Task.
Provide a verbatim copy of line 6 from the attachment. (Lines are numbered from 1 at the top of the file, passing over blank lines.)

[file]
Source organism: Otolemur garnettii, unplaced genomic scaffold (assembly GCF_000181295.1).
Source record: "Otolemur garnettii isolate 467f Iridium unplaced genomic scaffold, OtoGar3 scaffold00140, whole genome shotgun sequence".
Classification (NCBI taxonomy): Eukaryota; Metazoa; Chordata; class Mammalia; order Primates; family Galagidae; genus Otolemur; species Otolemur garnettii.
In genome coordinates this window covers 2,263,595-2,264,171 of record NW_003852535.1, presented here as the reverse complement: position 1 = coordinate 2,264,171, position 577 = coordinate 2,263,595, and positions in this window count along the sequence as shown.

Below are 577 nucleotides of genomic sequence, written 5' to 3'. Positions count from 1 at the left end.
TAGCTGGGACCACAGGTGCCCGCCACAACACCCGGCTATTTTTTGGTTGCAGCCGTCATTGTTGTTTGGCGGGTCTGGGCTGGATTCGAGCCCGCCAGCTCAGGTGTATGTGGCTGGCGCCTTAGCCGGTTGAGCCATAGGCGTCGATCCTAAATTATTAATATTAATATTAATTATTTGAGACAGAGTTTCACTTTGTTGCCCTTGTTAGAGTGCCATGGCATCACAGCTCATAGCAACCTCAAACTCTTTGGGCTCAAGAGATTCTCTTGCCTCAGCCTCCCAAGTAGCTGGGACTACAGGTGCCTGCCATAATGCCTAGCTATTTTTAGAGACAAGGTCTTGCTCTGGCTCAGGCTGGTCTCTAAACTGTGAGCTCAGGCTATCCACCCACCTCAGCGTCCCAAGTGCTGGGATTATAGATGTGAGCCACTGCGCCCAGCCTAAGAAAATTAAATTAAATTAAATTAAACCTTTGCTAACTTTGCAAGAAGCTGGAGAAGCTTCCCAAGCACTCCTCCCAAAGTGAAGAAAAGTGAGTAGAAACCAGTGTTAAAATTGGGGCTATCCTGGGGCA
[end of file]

TAGCTGGGACCACAGGTGCCCGCCACAACACCCGGCTATTTTTTGGTTGCAGCCGTCATTGTTGTTTGGCGGGTCTGGGCTGGATTCGAGCCCGCCAGCTCAGGTGTATGTGGCTGGCGCCTTAGCCGGTTGAGCCATAGGCGTCGATCCTAAATTATTAATATTAATATTAATTATTTGAGACAGAGTTTCACTTTGTTGCCCTTGTTAGAGTGCCATGGCATCACAGCTCATAGCAACCTCAAACTCTTTGGGCTCAAGAGATTCTCTTGCCTCAGCCTCCCAAGTAGCTGGGACTACAGGTGCCTGCCATAATGCCTAGCTATTTTTAGAGACAAGGTCTTGCTCTGGCTCAGGCTGGTCTCTAAACTGTGAGCTCAGGCTATCCACCCACCTCAGCGTCCCAAGTGCTGGGATTATAGATGTGAGCCACTGCGCCCAGCCTAAGAAAATTAAATTAAATTAAATTAAACCTTTGCTAACTTTGCAAGAAGCTGGAGAAGCTTCCCAAGCACTCCTCCCAAAGTGAAGAAAAGTGAGTAGAAACCAGTGTTAAAATTGGGGCTATCCTGGGGCA